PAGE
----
A night of nostalgia, flamethrowers and pop-punk magic: Fall Out Boy smash the AO Arena

The pop-punk pros were at their finest and provided plenty of pageantry to boot.

The Manc Audio The Manc Audio - 30th October 2023

After pop-punk mega group Fall Out Boy announced they were once again hitting the road
for their latest lap of the Earth and its best arenas, fans scrambled for tickets to catch
another glimpse of the band that once took up prime real estate on their iTunes playlists.

In support of their eighth studio album, So Much (For) Stardust, the band from a sleepy suburb
north of Chicago embarked on a tour that has already taken them across North America and Europe, before heading off to South East Asia and Australia at the end of this year.

Thankfully, one of those stops was at Manchester’s very own AO Arena

Having sold over nine million albums and counting, the American rock icons know a thing or two about how to sell out an arena, so as we entered the concourse the droves of early-arriving fans sheathed in black merchandise and brightly coloured hair comes as no surprise.

With Sunday pints at the ready, a sudden darkness triggers deafening screams from the
congregation of both first-timers and day-oners who’ve waited five long years to sing their
favourite emo anthems with the guys who first put them together.


In a blaze of pyro and smoke, the foursome burst onto the stage with the energy of four
teenagers after a wholesale crate of Red Bull, lifting the roof off the arena with their iconic,
deafening sound. It’s like they haven’t aged a day.

Blatantly ignoring fire safety protocols, bassist Pete Wentz had strapped a flame thrower to
the neck of his guitar and was sending plumes of fire into the sky at every possible opportunity.


It doesn’t take long to pull out the big guns — no, not the aforementioned fiery guitar of death, but the hits we’ve come to know and love the band for over nearly two decades.

Never gets old.

Riveting performances of ‘Sugar, We’re Going Down’ and ‘Uma Thurman’ set the tempo early on in the show, with the raw harmony of the crowd taking over virtually every chorus they’ve practised in their cars over and over again.

Lighting up their 11th appearance in Manchester, the band continued to dig into the archives
of their storied discography, giving fans both in the stands and fans in the mosh pits a mix of the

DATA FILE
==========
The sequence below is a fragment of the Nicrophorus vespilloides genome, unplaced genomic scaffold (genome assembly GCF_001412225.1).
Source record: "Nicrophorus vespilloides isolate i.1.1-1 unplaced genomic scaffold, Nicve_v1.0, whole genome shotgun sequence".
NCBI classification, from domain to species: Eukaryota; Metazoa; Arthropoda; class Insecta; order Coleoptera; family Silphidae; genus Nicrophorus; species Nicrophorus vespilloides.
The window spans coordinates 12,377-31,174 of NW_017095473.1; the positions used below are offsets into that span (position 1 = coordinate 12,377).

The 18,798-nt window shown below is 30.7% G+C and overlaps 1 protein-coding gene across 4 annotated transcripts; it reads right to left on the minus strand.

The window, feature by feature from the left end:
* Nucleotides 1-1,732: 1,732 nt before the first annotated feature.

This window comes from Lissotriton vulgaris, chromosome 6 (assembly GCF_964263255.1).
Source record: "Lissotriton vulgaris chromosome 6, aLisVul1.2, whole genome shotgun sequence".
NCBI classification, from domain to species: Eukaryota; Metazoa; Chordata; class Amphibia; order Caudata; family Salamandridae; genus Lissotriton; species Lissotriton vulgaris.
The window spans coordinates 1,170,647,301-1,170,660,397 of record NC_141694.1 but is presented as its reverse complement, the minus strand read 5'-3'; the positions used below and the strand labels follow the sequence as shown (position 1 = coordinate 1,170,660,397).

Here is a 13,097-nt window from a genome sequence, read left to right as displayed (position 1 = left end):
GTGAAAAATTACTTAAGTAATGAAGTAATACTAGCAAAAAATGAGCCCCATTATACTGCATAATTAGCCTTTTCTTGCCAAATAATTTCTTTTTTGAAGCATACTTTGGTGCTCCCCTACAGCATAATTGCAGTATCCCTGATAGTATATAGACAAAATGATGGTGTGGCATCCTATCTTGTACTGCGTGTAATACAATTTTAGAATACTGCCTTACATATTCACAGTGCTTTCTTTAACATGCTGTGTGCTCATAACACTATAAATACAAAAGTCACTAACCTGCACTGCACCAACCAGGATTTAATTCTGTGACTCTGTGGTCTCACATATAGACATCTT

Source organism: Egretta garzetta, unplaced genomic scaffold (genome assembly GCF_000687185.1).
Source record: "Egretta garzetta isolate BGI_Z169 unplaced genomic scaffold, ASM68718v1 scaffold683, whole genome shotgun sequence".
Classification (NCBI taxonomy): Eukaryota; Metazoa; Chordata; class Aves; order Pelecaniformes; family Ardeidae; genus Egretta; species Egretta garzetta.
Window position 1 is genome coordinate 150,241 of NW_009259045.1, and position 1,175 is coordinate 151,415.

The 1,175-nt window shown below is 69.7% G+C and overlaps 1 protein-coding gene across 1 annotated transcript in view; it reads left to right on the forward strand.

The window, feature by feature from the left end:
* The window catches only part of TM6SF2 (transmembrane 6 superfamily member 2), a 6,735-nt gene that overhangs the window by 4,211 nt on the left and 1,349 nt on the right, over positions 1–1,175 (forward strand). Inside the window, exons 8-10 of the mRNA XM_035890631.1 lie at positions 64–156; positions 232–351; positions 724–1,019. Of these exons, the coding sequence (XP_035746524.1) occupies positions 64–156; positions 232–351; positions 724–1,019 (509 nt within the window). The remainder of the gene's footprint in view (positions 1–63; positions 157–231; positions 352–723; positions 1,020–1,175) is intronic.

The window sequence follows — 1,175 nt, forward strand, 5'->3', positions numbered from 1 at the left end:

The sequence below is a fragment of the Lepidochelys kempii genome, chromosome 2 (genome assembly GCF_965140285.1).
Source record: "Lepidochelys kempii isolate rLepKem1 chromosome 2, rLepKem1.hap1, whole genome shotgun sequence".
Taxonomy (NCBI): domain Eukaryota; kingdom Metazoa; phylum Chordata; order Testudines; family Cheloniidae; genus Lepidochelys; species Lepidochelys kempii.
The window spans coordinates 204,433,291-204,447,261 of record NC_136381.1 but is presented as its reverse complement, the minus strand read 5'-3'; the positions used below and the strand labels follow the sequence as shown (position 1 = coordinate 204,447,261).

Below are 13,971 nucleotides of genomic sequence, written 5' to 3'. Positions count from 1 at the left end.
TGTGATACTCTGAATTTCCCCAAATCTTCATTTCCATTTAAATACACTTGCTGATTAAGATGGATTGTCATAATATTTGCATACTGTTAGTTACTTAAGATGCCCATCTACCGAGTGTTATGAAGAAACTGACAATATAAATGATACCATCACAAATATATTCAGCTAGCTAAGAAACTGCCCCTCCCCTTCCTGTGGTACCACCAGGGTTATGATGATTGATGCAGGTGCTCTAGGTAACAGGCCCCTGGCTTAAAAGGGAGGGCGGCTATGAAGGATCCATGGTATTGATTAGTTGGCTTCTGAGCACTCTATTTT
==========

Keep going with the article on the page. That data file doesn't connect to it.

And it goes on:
big radio hits and some of the lesser-known tracks which separate the hardcore from
everyone else.


The set felt like a miniature Tomorrowland, with winking trees, oversized starfish, talking moons; a giant Doberman and even a mystic eight-ball looming high in the sky which Wentz used to determine which song would be next on the hit list — whether genuinely random or completely scripted, it was cool.

Frontman Patrick Stump then took a moment mid-set to give fans a piano rendition of
everyone’s favourite power ballad, ‘Don’t Stop Believin”, which left some fans feeling like they were stuck in some Glee-based alternative reality or the final episode of The Sopranos (if you know, you know).

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They even made time for a bit of magic, as Pete disappeared behind a black sheet and reappeared in the middle of the crowd to give floor-dwelling fans a close-up masterclass on bass, much to the delight of everyone in his immediate vicinity and those on his route back to the stage. These boys like pageantry.

Closing out an epic show, the guys go back to their roots with some classic Fall Out Boy,
performing band favourite, ‘Saturday’, from their debut album, Take This to Your Grave.

It was an incredible way to end the weekend and, from the fans, a warm welcome back on a cold
October evening. If only the clocks had gone back mid-performance, we could have gotten one more hour of Fall Out Boy smashing the AO Arena. Guess you can’t have it all — either way, what a show.


‘Til next time, thanks for the memories. For instance, any excuse to relive the pleasure of seeing them at that very last-minute surprise Band on the Wall gig earlier this year too:

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Featured Image — The Manc Group